What connection does it have to education, agitation, and organizing? As a lifelong Philadelphia sports fan, I have been able to connect all my life with people from all sorts of backgrounds and political persuasions based simply on that common knowledge and experience of being a sports fan, something that transcends other sorts of entertainment fandom. That deep identification with the city of Philadelphia that comes with being a fan of the Eagles, Phillies, Sixers, Flyers, or whatever else automatically has given me “legitimacy” in conversations about the larger state of the world that I don’t think I would have had without it. Philadelphia has long had a history of betrayal by a conservative, inactive social elite (especially when compared with an active social elite of New York), and it follows with our sports teams. So complaining about how we’ve been screwed yet again by an inactive ownership gains immediate traction. And that is an invaluable organizing tool.
(A last side note, one of my favorite chants during the 2000s antiwar movement here in Philly was, “Less bombs! More touchdowns! Go Eagles!”)
James Generic is a long time Wooden Shoe Books collective member and a member of the Philadelphia branch of Solidarity.
2 responses to “Sports and Social Change”
Thanks for the article, James. The point about the urban pride displayed by sports fans having political implications got me thinking about the celebration I saw in Baltimore when the Ravens won the Super Bowl. Throughout the 20th and 21st centuries, Baltimore has been a dominated by out-of-town capital, with many branches of nationwide corporations but few to no major companies headquartered here. Naturally, then, the city was hit pretty hard by the neoliberal restructuring of capitalism. In 1984, the then-Baltimore Colts relocated to Indianapolis. In the same period as the city was hit by waves of layoffs and closures at most of the major employers: Bethlehem Steel, Western Electric, General Motors… I wonder if Baltimoreans’ pride in once again having a kickass football team expresses a sense of resistance against capital flight.
(The ironic thing is that Baltimore got the Ravens the same way Indianapolis got the Colts—the current Baltimore Ravens used to be the Cleveland Browns. The move was facilitated through extensive subsidies from the government of Maryland for construction of a new stadium, opening the door for sports teams across the US to threaten to relocate unless they got massive subsidies—a process which, of course, furthers the wealth transfer that is neoliberal austerity. But this just illustrates your point that sports can be a useful avenue to begin political conversations with people.)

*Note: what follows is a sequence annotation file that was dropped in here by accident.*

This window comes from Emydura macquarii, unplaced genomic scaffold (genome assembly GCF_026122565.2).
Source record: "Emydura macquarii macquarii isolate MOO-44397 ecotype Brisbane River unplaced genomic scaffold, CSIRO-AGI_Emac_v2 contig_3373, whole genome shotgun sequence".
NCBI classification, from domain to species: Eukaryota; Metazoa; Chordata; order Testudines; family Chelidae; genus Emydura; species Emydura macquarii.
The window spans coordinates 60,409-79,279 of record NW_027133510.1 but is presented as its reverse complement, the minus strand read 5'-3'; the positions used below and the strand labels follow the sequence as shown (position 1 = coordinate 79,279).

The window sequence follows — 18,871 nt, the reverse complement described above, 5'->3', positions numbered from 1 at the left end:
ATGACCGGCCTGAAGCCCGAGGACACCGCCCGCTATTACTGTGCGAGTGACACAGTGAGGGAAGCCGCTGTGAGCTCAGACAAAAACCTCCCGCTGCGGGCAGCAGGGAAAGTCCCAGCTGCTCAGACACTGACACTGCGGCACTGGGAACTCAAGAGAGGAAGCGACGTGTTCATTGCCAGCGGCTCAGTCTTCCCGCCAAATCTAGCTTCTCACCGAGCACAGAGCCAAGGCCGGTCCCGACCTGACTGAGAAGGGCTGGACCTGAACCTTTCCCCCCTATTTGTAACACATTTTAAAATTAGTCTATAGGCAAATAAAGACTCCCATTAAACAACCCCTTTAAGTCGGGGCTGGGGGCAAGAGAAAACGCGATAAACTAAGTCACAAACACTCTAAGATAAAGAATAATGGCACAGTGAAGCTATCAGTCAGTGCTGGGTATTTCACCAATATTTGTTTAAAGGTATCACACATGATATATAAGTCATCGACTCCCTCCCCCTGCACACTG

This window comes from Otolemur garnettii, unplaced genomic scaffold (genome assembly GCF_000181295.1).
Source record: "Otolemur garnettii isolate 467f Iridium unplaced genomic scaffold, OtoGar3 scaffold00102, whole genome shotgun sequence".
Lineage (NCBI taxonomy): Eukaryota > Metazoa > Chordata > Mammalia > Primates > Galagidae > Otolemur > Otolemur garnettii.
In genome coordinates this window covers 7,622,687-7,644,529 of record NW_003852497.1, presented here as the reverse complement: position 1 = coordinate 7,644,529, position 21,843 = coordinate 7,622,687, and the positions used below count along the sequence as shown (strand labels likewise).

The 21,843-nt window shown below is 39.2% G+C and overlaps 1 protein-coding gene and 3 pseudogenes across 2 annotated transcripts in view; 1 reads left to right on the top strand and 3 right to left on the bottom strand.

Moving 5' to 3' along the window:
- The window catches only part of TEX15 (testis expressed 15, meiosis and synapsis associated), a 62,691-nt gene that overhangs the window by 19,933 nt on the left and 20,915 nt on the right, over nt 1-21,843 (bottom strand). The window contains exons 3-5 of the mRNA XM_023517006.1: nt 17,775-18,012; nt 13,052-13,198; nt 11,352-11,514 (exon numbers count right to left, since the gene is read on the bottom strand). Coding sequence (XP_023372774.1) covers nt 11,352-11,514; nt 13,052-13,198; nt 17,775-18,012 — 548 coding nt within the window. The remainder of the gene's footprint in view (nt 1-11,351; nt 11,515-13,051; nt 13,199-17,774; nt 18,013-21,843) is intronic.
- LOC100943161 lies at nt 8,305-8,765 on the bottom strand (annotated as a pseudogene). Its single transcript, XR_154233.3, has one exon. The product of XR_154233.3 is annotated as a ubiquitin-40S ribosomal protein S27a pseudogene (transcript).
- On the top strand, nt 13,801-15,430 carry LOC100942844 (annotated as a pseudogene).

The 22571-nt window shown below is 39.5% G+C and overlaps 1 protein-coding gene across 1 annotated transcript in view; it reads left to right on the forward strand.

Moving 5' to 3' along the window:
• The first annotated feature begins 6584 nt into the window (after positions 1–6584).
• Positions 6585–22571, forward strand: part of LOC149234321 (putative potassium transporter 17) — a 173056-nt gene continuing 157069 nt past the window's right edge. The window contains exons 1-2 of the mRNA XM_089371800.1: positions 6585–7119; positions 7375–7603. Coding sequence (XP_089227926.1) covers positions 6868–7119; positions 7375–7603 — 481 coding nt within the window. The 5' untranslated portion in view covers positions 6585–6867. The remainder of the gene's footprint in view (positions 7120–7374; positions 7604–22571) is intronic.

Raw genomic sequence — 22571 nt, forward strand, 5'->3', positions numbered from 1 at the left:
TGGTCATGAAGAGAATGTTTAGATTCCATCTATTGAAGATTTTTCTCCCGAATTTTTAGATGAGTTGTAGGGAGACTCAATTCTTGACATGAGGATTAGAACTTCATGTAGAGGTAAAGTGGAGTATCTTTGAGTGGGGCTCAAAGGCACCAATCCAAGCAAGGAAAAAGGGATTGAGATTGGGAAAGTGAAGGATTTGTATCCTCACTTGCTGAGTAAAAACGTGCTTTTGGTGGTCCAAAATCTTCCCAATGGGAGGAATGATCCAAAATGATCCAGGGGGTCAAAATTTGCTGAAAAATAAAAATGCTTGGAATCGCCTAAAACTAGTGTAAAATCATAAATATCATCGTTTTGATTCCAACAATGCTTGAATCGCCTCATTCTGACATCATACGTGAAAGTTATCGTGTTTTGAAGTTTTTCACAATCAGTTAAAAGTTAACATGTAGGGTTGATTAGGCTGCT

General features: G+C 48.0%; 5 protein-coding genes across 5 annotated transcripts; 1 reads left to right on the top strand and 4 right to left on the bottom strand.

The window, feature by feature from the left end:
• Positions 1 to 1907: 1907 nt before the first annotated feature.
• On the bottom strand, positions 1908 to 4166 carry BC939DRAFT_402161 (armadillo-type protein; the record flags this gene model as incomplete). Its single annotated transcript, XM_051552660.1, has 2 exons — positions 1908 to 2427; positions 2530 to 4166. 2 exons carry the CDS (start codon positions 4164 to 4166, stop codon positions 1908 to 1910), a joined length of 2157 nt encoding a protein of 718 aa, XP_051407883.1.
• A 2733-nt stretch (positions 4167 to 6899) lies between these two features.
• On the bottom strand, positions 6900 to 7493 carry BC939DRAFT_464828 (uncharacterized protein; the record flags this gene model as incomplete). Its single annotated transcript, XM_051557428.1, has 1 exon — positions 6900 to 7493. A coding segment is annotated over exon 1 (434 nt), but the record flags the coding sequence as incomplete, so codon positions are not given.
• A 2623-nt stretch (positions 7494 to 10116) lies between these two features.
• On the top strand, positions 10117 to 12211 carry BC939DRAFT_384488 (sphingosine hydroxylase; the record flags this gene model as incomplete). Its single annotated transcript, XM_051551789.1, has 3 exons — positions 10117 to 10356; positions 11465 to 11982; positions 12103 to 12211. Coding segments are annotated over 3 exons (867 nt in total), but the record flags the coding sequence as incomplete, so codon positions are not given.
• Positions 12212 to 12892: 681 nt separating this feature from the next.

Of course, as you point out, it’s OK for socialists to like “normal” things. It can help us maintain our mental health and a feeling of connection with others. That’s why I’ve decided to watch a lot more football next season. (That, and I like drinking beer.)
Very cool article. I’ve always thought of sports–especially pro-level sports, but also the more casual variety–as a sort of proxy for many of the phenomena in our pluralistic, capitalistic society. What I find most compelling about sports from this angle is how it provides a legitimate arena for expressing some of the less savory aspects of human nature, and human society writ large. Die-hard nationalism is bad, but rooting for the U.S. soccer team to punch above its weight in the World Cup is totally cool (or for Boston to assert its superiority to L.A., even though I know there are plenty of wonderful people from Los Angeles). Our egoistic and aggressive urges to dominate others are the root of most of Capitalism’s problems, but hoping your team’s power forward absolutely demolishes his man on the low block is a much more benign expression of those urges. So I think you’re basically right that even radicals can enjoy sports for exactly what they are, and can use them as a way to vent our primal, competitive urges so that we may act more cooperatively in the social and political arenas.
p.s. Go Octopi!